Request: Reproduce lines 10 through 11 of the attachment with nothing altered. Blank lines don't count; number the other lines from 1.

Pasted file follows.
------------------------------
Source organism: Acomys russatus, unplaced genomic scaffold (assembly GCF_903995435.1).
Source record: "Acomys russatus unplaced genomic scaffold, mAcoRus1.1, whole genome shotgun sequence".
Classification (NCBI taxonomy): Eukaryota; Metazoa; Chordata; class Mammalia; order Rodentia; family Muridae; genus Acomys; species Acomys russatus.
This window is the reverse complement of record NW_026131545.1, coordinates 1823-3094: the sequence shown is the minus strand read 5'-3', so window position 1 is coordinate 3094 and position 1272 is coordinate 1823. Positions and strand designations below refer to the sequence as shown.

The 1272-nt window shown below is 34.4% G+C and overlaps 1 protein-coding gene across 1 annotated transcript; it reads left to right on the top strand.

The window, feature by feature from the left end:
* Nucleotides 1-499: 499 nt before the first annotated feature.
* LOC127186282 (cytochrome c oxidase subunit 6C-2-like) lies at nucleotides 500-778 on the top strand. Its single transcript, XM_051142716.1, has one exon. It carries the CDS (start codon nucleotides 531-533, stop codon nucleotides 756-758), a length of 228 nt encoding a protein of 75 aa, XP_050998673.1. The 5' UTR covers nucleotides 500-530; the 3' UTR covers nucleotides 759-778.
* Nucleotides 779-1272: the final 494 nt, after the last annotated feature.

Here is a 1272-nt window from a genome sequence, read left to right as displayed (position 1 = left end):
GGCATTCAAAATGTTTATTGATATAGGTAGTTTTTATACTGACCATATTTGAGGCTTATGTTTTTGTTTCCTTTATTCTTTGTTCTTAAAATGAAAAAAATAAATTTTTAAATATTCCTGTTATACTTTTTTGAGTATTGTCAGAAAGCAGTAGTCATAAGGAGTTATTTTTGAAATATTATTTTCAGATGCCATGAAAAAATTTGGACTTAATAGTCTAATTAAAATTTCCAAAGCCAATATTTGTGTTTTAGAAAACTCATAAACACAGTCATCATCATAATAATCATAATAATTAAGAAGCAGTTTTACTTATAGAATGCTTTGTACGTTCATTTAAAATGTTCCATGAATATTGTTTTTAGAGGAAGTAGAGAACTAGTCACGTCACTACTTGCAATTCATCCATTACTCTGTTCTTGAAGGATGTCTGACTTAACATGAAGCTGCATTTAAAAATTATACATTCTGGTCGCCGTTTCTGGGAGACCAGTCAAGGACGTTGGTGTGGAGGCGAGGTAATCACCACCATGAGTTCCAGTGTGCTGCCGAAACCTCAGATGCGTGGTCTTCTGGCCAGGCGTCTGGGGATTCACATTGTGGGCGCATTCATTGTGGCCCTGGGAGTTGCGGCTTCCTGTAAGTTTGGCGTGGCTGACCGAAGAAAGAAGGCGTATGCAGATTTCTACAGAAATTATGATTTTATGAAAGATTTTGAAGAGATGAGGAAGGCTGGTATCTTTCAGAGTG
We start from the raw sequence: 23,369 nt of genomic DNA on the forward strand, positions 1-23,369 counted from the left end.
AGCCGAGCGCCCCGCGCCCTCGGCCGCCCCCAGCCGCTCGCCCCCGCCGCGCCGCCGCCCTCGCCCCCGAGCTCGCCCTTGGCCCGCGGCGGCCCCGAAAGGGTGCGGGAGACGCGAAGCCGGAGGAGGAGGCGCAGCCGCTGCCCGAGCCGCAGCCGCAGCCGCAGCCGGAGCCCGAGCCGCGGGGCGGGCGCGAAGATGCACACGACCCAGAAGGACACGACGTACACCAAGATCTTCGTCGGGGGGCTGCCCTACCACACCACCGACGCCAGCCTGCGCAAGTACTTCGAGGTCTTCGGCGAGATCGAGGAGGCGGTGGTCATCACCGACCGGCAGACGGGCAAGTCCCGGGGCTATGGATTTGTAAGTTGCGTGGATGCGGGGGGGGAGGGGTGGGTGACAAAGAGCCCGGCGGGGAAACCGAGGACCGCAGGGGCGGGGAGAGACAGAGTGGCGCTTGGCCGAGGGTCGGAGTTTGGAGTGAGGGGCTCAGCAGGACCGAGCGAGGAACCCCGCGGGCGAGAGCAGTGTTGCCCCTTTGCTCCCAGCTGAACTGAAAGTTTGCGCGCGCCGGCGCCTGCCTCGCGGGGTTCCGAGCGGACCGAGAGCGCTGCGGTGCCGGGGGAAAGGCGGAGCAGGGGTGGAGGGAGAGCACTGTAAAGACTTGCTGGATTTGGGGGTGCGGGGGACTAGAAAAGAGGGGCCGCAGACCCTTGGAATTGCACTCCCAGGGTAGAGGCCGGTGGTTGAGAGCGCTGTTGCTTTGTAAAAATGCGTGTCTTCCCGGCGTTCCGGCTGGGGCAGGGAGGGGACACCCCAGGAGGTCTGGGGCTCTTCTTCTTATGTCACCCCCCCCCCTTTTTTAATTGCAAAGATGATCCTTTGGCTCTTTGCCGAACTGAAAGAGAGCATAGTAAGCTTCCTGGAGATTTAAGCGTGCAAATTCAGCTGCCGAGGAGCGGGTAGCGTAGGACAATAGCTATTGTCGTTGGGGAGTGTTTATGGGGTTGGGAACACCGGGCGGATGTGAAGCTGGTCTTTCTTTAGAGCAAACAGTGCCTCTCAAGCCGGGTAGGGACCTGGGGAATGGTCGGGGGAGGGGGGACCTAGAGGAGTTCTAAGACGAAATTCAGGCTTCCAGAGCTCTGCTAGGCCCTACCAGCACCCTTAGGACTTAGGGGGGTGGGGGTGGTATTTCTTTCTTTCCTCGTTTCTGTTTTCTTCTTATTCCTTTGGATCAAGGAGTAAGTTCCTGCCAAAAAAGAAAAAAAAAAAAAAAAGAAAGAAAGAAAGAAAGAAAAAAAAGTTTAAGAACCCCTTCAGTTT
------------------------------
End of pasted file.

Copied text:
Here is a 1272-nt window from a genome sequence, read left to right as displayed (position 1 = left end):
GGCATTCAAAATGTTTATTGATATAGGTAGTTTTTATACTGACCATATTTGAGGCTTATGTTTTTGTTTCCTTTATTCTTTGTTCTTAAAATGAAAAAAATAAATTTTTAAATATTCCTGTTATACTTTTTTGAGTATTGTCAGAAAGCAGTAGTCATAAGGAGTTATTTTTGAAATATTATTTTCAGATGCCATGAAAAAATTTGGACTTAATAGTCTAATTAAAATTTCCAAAGCCAATATTTGTGTTTTAGAAAACTCATAAACACAGTCATCATCATAATAATCATAATAATTAAGAAGCAGTTTTACTTATAGAATGCTTTGTACGTTCATTTAAAATGTTCCATGAATATTGTTTTTAGAGGAAGTAGAGAACTAGTCACGTCACTACTTGCAATTCATCCATTACTCTGTTCTTGAAGGATGTCTGACTTAACATGAAGCTGCATTTAAAAATTATACATTCTGGTCGCCGTTTCTGGGAGACCAGTCAAGGACGTTGGTGTGGAGGCGAGGTAATCACCACCATGAGTTCCAGTGTGCTGCCGAAACCTCAGATGCGTGGTCTTCTGGCCAGGCGTCTGGGGATTCACATTGTGGGCGCATTCATTGTGGCCCTGGGAGTTGCGGCTTCCTGTAAGTTTGGCGTGGCTGACCGAAGAAAGAAGGCGTATGCAGATTTCTACAGAAATTATGATTTTATGAAAGATTTTGAAGAGATGAGGAAGGCTGGTATCTTTCAGAGTG